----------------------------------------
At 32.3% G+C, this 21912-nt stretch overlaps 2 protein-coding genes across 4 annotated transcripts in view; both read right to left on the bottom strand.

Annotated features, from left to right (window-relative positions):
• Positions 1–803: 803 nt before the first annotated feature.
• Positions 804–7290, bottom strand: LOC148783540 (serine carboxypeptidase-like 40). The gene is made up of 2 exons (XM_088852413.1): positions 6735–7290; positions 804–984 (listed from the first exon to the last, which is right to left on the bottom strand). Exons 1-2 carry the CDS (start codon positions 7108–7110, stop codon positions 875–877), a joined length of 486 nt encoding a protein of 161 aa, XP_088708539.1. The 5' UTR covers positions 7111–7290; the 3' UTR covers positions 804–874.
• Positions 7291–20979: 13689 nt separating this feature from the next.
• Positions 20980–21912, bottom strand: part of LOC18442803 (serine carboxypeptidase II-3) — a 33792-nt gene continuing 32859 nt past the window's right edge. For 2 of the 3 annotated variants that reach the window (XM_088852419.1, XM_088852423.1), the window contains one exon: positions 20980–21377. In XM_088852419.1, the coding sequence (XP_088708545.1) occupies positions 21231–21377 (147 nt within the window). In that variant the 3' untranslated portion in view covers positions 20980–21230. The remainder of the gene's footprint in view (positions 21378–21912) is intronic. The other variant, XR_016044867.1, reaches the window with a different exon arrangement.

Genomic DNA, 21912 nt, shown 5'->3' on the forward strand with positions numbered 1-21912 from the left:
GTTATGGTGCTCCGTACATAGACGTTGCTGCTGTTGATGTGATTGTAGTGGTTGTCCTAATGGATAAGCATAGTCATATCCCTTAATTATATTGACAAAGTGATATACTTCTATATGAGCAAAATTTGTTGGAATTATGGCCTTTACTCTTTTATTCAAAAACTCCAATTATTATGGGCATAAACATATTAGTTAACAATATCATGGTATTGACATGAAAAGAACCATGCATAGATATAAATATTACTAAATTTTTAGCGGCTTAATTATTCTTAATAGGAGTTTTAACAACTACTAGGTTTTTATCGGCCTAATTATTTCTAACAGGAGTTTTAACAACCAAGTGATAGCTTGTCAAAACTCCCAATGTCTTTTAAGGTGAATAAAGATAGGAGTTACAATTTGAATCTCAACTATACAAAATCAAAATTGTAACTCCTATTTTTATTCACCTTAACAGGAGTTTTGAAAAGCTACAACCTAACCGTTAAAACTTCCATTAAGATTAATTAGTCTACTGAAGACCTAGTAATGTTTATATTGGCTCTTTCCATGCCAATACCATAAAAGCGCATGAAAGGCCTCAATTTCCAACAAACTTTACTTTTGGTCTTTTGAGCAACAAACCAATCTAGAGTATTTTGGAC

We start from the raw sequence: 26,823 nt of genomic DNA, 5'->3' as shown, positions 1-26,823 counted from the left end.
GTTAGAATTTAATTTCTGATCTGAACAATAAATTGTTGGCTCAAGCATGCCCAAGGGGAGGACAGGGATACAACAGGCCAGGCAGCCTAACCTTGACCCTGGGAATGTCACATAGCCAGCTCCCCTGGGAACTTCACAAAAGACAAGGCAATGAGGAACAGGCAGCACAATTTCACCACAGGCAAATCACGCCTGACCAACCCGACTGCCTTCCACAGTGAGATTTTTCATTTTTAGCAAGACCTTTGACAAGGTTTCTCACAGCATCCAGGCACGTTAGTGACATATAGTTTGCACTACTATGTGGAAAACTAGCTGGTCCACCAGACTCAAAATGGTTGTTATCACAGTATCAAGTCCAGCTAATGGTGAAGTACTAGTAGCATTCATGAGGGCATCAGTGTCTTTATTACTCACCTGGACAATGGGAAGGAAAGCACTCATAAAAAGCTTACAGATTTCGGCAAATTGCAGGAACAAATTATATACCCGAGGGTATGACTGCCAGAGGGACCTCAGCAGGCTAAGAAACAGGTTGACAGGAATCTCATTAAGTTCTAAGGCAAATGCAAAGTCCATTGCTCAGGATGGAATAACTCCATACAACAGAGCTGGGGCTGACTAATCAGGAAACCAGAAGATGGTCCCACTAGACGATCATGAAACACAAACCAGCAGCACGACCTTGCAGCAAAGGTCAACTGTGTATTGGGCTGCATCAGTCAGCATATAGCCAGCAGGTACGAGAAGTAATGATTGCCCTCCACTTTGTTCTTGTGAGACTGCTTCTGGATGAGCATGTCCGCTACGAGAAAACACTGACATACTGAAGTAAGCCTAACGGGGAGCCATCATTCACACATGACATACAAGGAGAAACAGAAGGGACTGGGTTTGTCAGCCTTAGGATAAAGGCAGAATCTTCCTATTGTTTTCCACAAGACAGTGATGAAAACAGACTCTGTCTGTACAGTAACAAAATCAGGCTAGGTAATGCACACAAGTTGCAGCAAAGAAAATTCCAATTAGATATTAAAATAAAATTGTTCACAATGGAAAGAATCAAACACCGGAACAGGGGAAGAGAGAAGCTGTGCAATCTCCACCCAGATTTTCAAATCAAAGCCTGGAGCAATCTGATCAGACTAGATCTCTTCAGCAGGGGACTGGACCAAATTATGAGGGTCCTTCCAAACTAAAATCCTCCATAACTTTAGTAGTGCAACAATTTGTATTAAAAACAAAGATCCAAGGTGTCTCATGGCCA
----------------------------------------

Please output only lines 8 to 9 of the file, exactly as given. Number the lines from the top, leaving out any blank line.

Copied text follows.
GTTATGGTGCTCCGTACATAGACGTTGCTGCTGTTGATGTGATTGTAGTGGTTGTCCTAATGGATAAGCATAGTCATATCCCTTAATTATATTGACAAAGTGATATACTTCTATATGAGCAAAATTTGTTGGAATTATGGCCTTTACTCTTTTATTCAAAAACTCCAATTATTATGGGCATAAACATATTAGTTAACAATATCATGGTATTGACATGAAAAGAACCATGCATAGATATAAATATTACTAAATTTTTAGCGGCTTAATTATTCTTAATAGGAGTTTTAACAACTACTAGGTTTTTATCGGCCTAATTATTTCTAACAGGAGTTTTAACAACCAAGTGATAGCTTGTCAAAACTCCCAATGTCTTTTAAGGTGAATAAAGATAGGAGTTACAATTTGAATCTCAACTATACAAAATCAAAATTGTAACTCCTATTTTTATTCACCTTAACAGGAGTTTTGAAAAGCTACAACCTAACCGTTAAAACTTCCATTAAGATTAATTAGTCTACTGAAGACCTAGTAATGTTTATATTGGCTCTTTCCATGCCAATACCATAAAAGCGCATGAAAGGCCTCAATTTCCAACAAACTTTACTTTTGGTCTTTTGAGCAACAAACCAATCTAGAGTATTTTGGAC

We start from the raw sequence: 26,823 nt of genomic DNA, 5'->3' as shown, positions 1-26,823 counted from the left end.